Pirate Party Gets Second Seat in European Parliament

Amelia Andersdotter of Sweden's Pirate Party from andrewkeen on Vimeo.

With more than 7 percent of the vote, the Swedish Pirate Party secured a seat in the European Parliament in June, and the possibility of gaining another if the Lisbon Treaty was signed by all member states. The Lisbon Treaty was ratified yesterday by Vaclav Klaus, President of the Czech Republic, who was the last to sign the document. Ironically, The Pirate Party was against the Lisbon Treaty, which has now doubled the number of seats the party has in the European Parliament. The newly gained seat will be awarded to Amelia Andersdotter, who will become the youngest Member of the European Parliament. In order to free up time for her political career, Amelia recently decided to quit Economics and Spanish at Lund University in Sweden.
Pirate Party Gets Second Seat in European Parliament | TorrentFreak

Pharmaceutical patents are harmful

Patents on drugs, or pharmaceutical patents, have many negative effects.

  • Pharmaceutical patents prevent hundreds of thousands of people in poor countries from receiving the drugs they need, even though the drugs exist and could save their lives.
  • Pharmaceutical patents distort the pharmaceutical research priorities, since it becomes more profitable to treat the symptoms of diseases that come from a high standard of living, than to cure poor people from malaria.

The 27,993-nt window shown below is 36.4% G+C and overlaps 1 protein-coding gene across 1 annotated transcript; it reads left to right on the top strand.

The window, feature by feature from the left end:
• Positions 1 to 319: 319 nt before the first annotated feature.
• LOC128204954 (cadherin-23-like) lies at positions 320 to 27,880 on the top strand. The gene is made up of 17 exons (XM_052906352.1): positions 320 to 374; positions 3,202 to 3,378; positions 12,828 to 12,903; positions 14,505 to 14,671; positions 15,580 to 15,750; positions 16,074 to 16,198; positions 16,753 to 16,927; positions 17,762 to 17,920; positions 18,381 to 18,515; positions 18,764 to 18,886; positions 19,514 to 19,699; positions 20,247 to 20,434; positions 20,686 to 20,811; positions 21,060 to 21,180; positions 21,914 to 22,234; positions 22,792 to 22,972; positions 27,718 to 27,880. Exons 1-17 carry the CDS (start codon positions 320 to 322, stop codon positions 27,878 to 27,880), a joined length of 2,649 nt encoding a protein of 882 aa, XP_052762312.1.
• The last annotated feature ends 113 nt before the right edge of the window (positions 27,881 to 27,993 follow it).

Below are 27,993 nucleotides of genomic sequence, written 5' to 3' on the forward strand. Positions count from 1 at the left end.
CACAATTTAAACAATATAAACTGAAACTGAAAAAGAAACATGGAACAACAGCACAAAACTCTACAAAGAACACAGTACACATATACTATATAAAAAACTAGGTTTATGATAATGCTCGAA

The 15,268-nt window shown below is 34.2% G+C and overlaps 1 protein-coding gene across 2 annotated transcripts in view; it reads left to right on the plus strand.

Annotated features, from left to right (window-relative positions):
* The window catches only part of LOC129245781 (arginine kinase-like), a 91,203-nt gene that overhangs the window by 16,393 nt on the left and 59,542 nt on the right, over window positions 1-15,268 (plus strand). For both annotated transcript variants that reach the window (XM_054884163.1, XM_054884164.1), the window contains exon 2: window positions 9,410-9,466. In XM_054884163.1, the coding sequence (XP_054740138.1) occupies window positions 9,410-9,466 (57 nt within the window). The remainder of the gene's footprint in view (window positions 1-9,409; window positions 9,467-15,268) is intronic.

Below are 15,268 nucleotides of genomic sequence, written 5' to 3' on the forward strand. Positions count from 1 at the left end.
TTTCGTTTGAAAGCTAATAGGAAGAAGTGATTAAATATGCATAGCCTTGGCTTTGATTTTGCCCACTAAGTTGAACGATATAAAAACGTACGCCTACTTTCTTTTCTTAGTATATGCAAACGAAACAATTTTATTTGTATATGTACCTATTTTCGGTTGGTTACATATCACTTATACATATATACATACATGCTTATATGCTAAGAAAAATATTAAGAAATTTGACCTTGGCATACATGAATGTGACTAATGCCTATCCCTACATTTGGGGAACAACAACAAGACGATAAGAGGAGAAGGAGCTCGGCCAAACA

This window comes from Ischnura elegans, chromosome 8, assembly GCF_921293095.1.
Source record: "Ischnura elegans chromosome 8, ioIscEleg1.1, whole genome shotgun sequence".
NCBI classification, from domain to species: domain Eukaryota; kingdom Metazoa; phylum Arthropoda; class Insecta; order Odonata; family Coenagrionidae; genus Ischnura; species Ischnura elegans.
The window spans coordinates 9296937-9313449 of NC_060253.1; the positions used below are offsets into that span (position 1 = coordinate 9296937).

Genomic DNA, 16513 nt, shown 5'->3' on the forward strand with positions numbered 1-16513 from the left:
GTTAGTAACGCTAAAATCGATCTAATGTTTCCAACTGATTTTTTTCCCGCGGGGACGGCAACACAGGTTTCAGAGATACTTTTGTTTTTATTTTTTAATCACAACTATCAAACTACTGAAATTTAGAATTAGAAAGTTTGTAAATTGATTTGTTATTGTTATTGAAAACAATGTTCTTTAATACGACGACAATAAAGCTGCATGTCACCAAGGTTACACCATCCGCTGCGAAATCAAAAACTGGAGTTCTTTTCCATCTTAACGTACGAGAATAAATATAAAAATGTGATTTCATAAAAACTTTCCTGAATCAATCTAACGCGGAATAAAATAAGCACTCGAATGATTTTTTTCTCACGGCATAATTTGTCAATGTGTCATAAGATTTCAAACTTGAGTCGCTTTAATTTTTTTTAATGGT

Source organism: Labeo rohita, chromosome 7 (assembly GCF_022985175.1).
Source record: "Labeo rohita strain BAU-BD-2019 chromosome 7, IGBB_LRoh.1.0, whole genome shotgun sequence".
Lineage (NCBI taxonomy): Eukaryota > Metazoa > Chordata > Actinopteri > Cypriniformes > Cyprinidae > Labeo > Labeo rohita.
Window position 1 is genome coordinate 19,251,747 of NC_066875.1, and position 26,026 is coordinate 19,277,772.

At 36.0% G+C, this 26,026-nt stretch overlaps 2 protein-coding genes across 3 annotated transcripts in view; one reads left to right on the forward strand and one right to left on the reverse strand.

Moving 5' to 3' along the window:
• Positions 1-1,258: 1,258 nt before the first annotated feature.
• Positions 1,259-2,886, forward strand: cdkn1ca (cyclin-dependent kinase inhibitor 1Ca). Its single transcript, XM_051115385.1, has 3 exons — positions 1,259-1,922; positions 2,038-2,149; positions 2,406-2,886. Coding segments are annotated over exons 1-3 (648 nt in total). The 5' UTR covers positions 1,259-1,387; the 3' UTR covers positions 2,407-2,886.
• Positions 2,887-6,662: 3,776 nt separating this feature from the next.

• Pharmaceutical patents continue to lead to ever increasing costs for drugs in Sweden and Europe, outside any form of political control

Are pharmaceutical patents necessary?

Despite all these negative effects, there are many people who defend pharmaceutical patents, and say they are nevertheless necessary. Pharmaceutical research is very expensive, so we have to make sure it is properly funded. Otherwise we wouldn't get any new drugs in the future, and that would be even worse.

- Because it is so easy for anybody to copy a pharmaceutical substance that has cost billions in research money to develop, we unfortunately have to let the pharmaceutical companies have monopolies on new drugs, those who defend pharmaceutical patents say.

But that is not true.

The first part of the argument is of course valid. One way or another we have to make sure that there is serious money available for pharmaceutical research.

But the claim that pharmaceutical patents is the only conceivable system for raising that money, is simply not true.

The government pays for the research today

Today it is already the public sector (henceforth called "the government") that pays for the bulk of all drugs that are used in Europe, thanks to various systems for universal medical coverage. (See for example page 37 in this report from EFPIA, The European Federation of Pharmaceutical Industries and Associations.) It is the government that pays for the pharmaceutical research today, by paying high prices to the pharmaceutical companies for patented drugs.